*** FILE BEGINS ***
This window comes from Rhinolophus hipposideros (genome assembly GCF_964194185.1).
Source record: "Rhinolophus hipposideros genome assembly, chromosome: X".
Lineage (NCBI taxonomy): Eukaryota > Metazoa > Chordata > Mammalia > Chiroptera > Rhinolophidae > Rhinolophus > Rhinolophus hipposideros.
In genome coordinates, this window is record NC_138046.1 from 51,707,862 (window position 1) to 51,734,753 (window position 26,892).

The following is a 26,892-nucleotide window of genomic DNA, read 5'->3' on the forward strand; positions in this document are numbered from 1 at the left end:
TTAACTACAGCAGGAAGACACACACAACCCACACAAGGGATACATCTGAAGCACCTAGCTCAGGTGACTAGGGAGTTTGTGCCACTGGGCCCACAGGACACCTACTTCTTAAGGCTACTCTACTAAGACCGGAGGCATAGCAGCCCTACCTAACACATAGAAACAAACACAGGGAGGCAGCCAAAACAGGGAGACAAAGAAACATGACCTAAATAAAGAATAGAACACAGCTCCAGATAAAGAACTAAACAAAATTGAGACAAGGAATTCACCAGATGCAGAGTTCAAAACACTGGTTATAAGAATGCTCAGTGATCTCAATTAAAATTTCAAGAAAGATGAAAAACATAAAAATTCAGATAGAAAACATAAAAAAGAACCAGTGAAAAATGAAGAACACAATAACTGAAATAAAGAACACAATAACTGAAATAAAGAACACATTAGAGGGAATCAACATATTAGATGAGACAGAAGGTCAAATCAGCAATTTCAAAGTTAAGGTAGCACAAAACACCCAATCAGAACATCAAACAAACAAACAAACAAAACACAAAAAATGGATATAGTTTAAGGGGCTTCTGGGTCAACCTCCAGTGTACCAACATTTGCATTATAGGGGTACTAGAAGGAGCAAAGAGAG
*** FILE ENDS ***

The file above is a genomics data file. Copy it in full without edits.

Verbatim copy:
This window comes from Rhinolophus hipposideros (genome assembly GCF_964194185.1).
Source record: "Rhinolophus hipposideros genome assembly, chromosome: X".
Lineage (NCBI taxonomy): Eukaryota > Metazoa > Chordata > Mammalia > Chiroptera > Rhinolophidae > Rhinolophus > Rhinolophus hipposideros.
In genome coordinates, this window is record NC_138046.1 from 51,707,862 (window position 1) to 51,734,753 (window position 26,892).

The following is a 26,892-nucleotide window of genomic DNA, read 5'->3' on the forward strand; positions in this document are numbered from 1 at the left end:
TTAACTACAGCAGGAAGACACACACAACCCACACAAGGGATACATCTGAAGCACCTAGCTCAGGTGACTAGGGAGTTTGTGCCACTGGGCCCACAGGACACCTACTTCTTAAGGCTACTCTACTAAGACCGGAGGCATAGCAGCCCTACCTAACACATAGAAACAAACACAGGGAGGCAGCCAAAACAGGGAGACAAAGAAACATGACCTAAATAAAGAATAGAACACAGCTCCAGATAAAGAACTAAACAAAATTGAGACAAGGAATTCACCAGATGCAGAGTTCAAAACACTGGTTATAAGAATGCTCAGTGATCTCAATTAAAATTTCAAGAAAGATGAAAAACATAAAAATTCAGATAGAAAACATAAAAAAGAACCAGTGAAAAATGAAGAACACAATAACTGAAATAAAGAACACAATAACTGAAATAAAGAACACATTAGAGGGAATCAACATATTAGATGAGACAGAAGGTCAAATCAGCAATTTCAAAGTTAAGGTAGCACAAAACACCCAATCAGAACATCAAACAAACAAACAAACAAAACACAAAAAATGGATATAGTTTAAGGGGCTTCTGGGTCAACCTCCAGTGTACCAACATTTGCATTATAGGGGTACTAGAAGGAGCAAAGAGAG